Muckraking and progressivism have always marched arm-in-arm, cutting a wide path through modern American history. Originally published as Appointment at Armageddon, Filler's book is a vital contribution in understanding the intrinsic dynamic of reform in American life. It extracts from the issues that fostered progressivism and muckraking an essence that illuminates contemporary debate.
Filler points out that early twentieth-century progressivism was essentially middle class, seeking common denominators for social interests. It was also a modernizing force in such areas as child labor, poverty, farm problems, and race relations. In his new introduction, Filler reviews various instances of progressivism throughout history.
Filler maintains that progressivism died out when pride in its achievements turned to bitterness. Rather than celebrating the progress made by outstanding Americans, such as W.E.B. DuBois and Susan B. Anthony, various groups began focusing only on the oppressed and the oppressors. By concentrating on the negative instead of the positive, Americans abandoned the forward-looking tenets of turn of the century progressivism.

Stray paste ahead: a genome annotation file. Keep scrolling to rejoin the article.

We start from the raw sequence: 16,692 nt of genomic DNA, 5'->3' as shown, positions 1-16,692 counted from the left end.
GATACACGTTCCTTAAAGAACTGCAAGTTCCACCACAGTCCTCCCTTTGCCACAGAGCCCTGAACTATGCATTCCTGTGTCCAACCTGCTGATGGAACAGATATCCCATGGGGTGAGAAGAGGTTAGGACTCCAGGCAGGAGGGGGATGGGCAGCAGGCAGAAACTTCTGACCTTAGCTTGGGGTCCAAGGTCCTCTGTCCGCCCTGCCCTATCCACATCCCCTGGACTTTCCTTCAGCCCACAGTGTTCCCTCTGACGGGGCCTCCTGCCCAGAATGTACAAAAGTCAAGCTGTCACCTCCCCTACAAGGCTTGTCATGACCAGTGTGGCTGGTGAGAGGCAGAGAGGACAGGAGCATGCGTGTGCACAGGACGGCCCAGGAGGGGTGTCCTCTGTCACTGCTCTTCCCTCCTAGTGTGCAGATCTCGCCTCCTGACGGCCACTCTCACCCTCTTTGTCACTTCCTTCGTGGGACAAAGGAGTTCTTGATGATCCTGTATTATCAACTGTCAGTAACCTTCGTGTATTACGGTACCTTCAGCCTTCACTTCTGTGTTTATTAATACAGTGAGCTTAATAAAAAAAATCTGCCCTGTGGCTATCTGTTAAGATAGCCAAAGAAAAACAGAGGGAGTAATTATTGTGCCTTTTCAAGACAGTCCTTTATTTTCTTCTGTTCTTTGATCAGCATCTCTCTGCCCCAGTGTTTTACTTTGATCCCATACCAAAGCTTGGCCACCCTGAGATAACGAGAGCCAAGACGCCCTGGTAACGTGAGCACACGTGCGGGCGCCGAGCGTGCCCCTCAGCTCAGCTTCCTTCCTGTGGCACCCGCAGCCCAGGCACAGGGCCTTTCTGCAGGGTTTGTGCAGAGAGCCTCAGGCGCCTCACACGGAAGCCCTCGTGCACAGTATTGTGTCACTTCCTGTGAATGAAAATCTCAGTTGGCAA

Muckraking and Progressivism in the American Tradition is a timely book. It is needed to inspire Americans to find a new way to solve current dilemmas. This significant work will be of interest to sociologists, historians, and political theorists.